From ‘malcontent’ in Chicago…
Michael Copps (D) FCC Commissioner since 2001 // Craig Aaron (FreePress.net), moderator // Matt Stoller (OpenLeft) // Art Broadsky (Public Knowledge (Washington DC) & Talking Points Memo)
Commissioner Copps is one of the sole dissenting voices in the FCC, who is fighting against the Chairman Michael Powell’s policies at the FCC. He recently spoke out against the recent effort by the News Corp. (Murdoch) effort to purchase the parent of the Wall St. Journal. Robert McChesney, a co-founder of FreePress.net, says Commissioner Copps is the most progressive member of the FCC.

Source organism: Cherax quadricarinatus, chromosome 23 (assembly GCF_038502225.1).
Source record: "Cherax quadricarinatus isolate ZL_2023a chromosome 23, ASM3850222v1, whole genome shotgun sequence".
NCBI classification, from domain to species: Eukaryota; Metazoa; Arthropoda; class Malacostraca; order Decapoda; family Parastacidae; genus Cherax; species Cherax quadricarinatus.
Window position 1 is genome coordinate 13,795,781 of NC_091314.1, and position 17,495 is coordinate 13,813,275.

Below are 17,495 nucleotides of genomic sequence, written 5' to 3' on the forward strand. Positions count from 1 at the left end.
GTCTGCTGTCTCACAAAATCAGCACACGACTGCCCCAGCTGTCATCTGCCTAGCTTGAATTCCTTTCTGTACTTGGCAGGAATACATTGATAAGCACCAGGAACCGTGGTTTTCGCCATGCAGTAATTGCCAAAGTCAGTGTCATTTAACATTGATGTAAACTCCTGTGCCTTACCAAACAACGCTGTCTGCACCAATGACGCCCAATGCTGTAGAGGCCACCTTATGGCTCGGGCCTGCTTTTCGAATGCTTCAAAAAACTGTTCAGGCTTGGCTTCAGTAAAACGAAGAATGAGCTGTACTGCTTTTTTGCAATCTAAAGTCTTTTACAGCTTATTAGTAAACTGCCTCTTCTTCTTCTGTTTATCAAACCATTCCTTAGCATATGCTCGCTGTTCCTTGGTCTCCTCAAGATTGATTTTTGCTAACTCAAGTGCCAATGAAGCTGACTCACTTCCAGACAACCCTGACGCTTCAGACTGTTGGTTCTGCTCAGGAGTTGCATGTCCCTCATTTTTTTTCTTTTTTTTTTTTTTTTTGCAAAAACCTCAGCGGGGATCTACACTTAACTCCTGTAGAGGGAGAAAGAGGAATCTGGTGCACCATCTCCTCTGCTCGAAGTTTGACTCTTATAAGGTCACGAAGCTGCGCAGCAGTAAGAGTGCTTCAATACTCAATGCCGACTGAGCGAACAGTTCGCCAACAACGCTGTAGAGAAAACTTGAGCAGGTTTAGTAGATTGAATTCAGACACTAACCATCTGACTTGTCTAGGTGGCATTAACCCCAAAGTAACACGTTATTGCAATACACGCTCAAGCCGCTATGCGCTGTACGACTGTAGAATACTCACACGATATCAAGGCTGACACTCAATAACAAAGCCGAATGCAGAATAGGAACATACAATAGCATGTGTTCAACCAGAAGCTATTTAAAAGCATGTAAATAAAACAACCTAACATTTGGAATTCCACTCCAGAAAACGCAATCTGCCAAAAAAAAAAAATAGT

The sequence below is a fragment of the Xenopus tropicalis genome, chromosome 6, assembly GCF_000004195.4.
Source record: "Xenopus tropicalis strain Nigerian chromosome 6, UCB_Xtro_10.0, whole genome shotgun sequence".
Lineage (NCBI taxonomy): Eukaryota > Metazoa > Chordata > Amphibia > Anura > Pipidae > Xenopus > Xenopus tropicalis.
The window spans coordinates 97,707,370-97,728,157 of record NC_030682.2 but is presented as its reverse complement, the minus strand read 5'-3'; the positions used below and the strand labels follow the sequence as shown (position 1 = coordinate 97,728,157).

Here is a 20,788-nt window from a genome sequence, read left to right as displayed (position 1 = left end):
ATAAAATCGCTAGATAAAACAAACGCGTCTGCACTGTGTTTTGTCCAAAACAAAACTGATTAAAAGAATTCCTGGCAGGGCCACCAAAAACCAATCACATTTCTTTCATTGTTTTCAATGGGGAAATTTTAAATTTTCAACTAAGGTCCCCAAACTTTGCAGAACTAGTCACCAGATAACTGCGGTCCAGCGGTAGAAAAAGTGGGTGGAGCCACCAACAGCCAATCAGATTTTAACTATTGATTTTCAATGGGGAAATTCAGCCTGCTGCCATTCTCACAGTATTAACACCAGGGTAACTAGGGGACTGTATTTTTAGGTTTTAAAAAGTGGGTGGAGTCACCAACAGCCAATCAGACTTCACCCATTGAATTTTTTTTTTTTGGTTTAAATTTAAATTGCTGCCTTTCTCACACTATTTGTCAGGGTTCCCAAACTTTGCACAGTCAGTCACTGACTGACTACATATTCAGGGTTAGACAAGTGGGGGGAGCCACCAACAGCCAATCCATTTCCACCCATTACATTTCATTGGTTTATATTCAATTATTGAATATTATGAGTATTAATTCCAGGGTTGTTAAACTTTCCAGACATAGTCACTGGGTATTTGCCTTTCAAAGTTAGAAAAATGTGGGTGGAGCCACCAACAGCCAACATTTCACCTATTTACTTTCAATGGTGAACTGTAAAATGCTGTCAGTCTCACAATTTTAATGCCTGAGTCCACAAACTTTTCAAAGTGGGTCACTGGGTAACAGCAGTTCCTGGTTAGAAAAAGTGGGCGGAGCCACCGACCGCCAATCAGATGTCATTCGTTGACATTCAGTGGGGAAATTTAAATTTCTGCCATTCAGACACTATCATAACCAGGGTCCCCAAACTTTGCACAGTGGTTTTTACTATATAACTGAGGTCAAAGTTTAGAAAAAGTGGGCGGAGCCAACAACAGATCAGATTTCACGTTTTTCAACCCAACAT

FCC Commissioner Michael Copps’ remarks:
The FCC is playing Russian Roulette with the future of broadband and all of the media. The newspaper industry is the going around crying “the sky is falling,” which is a veiled cry for more media consolidation. If all of us really care about an open internet, we must also care about open communication [across] all of the media.
Commissioner Copps came to the YearlyKos Convention to ask for our help to fight for the [winnable] battle to save media. The FCC recently re-designated the broadband internet as Title 1 communications/information ( instead of Title 2). Consumer protections no longer apply. An FCC committee recently decided to only uphold half of the protections, which were originally reserved for broadband internet technology. Those Commissioners and staffers have opened the door to an internet filled with toll booths and various traffic management mechanisms.